During the past several years—well after finishing her dissertation about Washington state cultural resource and historic preservation law—Creighton and her husband have invested directly in Svingen’s research. This summer, they further demonstrated their belief in the Public History Program at WSU through a $230,000, high-impact grant to establish the John and Janet Creighton Public History (JJCPH) Project.
An extension of Svingen’s research and teaching agenda, the four-year outreach project will connect the Public History Program with ongoing historical and cultural interpretive work by government and Native American tribal groups in southwest Montana and east-central Idaho.
Historic new opportunities
For WSU undergraduate and graduate students interested in American Indian history and culture, the new JJCPH Project will provide hands-on experiential learning opportunities. It will support continuation and expansion of the history department’s Public History Field School, enabling WSU students to work collaboratively with Shoshone-Bannock tribal specialists and historical and interpretive specialists from Virginia City, Mont., and Salmon, Idaho.
The summer 2016 Field School will take students to three locations in an area steeped in Native American history and significant in the expeditions of Meriwether Lewis and William Clark: Virginia City, Salmon, and the Fort Hall (Idaho) Indian Reservation.
The Creightons’ latest gift will be “tremendous for the Public History Program’s outreach emphasis,” Svingen said. “Students working on the JJCPH Project will gain valuable training and experience in advancing their skills and the fruits of historical research well beyond the classroom and into the public arena.”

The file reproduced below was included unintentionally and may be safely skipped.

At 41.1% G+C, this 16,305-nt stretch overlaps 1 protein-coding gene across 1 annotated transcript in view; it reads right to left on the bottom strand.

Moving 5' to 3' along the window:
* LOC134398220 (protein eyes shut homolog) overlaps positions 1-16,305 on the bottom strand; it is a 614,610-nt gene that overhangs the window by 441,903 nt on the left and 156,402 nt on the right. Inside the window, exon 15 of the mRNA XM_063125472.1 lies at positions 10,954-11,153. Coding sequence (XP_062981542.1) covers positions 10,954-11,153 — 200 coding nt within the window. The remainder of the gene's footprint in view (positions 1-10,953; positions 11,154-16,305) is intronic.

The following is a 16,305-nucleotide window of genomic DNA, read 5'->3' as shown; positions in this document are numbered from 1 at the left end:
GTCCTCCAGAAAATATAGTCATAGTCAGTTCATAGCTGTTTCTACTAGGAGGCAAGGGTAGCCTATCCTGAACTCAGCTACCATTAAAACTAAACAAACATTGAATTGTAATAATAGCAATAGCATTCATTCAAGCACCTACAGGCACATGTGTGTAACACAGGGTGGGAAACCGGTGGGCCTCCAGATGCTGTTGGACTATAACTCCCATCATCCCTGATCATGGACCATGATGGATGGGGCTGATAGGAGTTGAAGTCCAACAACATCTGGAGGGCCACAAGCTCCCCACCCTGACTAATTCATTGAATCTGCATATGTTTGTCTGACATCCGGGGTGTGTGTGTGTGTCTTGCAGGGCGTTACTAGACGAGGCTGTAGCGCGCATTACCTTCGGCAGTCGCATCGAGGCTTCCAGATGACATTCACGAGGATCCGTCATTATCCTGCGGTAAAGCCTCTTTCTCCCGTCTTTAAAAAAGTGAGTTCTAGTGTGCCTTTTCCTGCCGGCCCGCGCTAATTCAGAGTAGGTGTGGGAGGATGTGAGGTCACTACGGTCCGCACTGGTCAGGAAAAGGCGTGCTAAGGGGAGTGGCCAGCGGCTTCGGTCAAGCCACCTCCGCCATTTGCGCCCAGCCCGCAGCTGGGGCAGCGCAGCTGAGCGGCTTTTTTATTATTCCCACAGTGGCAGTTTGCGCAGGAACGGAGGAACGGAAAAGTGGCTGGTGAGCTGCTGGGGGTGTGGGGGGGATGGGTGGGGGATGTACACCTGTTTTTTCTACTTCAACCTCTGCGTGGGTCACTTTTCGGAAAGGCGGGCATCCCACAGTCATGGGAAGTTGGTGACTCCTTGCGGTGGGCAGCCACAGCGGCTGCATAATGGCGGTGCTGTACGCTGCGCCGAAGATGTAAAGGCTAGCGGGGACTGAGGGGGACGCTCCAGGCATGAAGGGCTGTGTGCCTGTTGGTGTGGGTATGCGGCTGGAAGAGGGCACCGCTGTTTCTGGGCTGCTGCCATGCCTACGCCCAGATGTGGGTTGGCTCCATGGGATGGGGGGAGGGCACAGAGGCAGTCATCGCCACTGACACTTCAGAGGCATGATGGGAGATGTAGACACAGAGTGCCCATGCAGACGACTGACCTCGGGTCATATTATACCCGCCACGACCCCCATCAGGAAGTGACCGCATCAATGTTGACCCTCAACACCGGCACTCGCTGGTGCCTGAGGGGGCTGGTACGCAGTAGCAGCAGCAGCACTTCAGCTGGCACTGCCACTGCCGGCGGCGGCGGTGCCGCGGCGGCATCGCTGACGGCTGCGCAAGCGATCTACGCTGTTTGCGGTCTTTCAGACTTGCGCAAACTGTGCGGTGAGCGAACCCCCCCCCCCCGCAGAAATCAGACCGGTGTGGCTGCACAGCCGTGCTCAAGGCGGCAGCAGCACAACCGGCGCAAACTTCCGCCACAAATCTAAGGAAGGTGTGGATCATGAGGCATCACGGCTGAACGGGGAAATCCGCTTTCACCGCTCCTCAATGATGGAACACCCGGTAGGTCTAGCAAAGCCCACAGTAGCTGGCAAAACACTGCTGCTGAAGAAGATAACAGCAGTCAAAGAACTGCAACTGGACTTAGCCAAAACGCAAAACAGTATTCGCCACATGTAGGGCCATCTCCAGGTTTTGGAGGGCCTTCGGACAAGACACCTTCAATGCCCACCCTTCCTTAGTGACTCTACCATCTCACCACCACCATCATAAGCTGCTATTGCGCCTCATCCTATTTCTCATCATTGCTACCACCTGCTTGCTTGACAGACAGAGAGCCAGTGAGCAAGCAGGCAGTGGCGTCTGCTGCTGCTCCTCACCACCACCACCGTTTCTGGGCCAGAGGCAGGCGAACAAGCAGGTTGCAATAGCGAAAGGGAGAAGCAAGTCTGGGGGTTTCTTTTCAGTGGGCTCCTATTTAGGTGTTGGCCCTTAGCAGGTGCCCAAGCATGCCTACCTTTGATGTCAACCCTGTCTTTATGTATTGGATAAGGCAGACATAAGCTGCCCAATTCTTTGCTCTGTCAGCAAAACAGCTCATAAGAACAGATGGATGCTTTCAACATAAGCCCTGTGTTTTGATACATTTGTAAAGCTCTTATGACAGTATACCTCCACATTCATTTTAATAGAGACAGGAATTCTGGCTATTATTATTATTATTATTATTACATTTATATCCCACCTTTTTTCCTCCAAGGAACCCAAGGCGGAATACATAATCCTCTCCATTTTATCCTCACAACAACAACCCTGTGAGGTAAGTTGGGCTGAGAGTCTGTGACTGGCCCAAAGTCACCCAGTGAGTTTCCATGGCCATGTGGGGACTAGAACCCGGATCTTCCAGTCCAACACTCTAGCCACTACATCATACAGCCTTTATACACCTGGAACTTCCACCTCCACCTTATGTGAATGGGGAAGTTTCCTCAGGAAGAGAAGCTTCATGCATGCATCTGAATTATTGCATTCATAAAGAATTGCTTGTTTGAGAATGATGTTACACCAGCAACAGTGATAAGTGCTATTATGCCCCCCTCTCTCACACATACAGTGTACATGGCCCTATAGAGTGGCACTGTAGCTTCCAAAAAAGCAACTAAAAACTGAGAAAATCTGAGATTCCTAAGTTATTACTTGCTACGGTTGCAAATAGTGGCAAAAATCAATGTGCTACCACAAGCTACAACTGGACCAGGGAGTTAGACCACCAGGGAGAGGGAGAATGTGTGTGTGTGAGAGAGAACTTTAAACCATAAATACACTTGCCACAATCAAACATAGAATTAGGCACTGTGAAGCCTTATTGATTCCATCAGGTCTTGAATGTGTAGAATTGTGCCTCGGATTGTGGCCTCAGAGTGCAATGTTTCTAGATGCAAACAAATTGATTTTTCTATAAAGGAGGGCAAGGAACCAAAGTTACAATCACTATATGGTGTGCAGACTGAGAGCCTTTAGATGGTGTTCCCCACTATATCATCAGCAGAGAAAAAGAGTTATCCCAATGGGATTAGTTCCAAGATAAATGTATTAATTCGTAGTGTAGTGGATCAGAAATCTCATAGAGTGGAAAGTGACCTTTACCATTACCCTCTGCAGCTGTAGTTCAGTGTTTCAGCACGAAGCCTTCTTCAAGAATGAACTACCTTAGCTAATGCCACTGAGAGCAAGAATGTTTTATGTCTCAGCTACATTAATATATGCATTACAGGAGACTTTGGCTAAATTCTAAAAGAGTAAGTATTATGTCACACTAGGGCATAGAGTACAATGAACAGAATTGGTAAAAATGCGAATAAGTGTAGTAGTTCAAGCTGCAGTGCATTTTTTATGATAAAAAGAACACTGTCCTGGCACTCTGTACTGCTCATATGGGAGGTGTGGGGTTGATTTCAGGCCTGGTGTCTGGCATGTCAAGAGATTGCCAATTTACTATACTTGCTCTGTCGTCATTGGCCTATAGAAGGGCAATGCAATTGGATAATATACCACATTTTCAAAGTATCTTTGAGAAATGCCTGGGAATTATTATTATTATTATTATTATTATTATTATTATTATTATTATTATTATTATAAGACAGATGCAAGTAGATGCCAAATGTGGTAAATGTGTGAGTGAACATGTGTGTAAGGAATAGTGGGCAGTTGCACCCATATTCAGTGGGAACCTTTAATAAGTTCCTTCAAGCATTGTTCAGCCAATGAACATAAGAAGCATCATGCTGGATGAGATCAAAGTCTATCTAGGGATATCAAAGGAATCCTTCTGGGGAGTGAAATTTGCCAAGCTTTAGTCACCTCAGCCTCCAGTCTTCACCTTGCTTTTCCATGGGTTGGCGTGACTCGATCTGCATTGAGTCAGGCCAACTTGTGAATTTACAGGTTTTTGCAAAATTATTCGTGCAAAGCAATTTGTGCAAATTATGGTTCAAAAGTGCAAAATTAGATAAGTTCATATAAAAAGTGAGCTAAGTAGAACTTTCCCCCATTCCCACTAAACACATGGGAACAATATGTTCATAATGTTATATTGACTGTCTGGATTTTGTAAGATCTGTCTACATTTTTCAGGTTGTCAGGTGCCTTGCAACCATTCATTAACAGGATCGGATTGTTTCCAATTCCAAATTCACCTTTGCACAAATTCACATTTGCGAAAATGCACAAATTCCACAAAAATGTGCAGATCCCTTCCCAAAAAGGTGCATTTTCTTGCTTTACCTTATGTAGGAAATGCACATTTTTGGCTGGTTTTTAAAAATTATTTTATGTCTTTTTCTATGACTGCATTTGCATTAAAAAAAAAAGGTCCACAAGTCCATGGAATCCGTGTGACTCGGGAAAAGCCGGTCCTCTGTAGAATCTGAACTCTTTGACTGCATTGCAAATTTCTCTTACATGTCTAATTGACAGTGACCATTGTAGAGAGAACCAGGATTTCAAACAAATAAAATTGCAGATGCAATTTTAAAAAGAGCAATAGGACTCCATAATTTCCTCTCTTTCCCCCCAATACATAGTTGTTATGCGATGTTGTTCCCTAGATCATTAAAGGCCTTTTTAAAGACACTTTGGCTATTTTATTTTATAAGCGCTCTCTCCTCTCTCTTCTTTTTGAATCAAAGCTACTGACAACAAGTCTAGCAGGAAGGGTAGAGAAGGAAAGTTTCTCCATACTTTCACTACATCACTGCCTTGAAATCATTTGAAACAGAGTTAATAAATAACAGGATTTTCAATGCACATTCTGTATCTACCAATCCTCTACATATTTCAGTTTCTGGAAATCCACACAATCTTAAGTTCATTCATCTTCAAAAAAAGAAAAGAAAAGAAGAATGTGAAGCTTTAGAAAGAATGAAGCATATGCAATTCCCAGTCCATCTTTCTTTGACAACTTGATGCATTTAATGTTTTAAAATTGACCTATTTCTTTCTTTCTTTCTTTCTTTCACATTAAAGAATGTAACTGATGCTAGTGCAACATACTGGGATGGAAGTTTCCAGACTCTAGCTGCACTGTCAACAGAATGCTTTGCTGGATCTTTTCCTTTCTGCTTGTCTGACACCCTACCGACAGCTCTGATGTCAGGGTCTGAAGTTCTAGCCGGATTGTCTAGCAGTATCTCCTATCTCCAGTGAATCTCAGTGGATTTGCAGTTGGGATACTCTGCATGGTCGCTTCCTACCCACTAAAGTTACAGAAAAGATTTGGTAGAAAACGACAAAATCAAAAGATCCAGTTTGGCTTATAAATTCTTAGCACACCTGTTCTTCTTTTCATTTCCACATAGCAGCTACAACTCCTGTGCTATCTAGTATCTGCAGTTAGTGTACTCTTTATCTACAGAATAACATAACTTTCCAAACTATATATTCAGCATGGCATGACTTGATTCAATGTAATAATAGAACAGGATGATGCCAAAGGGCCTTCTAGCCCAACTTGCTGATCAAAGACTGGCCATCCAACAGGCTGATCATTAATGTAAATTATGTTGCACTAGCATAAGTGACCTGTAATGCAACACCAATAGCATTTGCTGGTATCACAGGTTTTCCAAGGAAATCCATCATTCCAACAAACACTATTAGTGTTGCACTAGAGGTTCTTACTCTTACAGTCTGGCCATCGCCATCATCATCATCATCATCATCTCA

Developing deep connections
“From Jack’s central work on the Foundation and their continuing involvement in the University’s future, the Creightons have had an important impact on WSU,” Svingen said. “And while their investment in WSU, financial and otherwise, is extraordinary, few people know about their deeper connection to the University—that, later in life, Janet entered a rigorous PhD program, lived in McEachern Hall, dined at the Rotunda with a spectrum of undergraduates, joined a lively group of graduate students on a research adventure in Montana, and produced a dissertation on an important topic in American history.”
Creighton’s doctoral work focused on the history of Fort Nisqually and the “interaction, conflict, mixing, and changing of local culture, including indigenous peoples who have lived there throughout time,” she said.
Her abiding interest in American history and cultural change stems from childhood, on her family’s farm in Ohio.
“Every spring my dad would plow the large field behind our house, exposing thousands of arrowheads. As a child, I thought of the ancient civilizations that lived there before us, without connecting them to people of today. Eventually I came to realize that cultural interaction never stops and, in fact, I was actually making my own cultural contacts, changes, and observations with the young students of the 1990s at Washington State University.”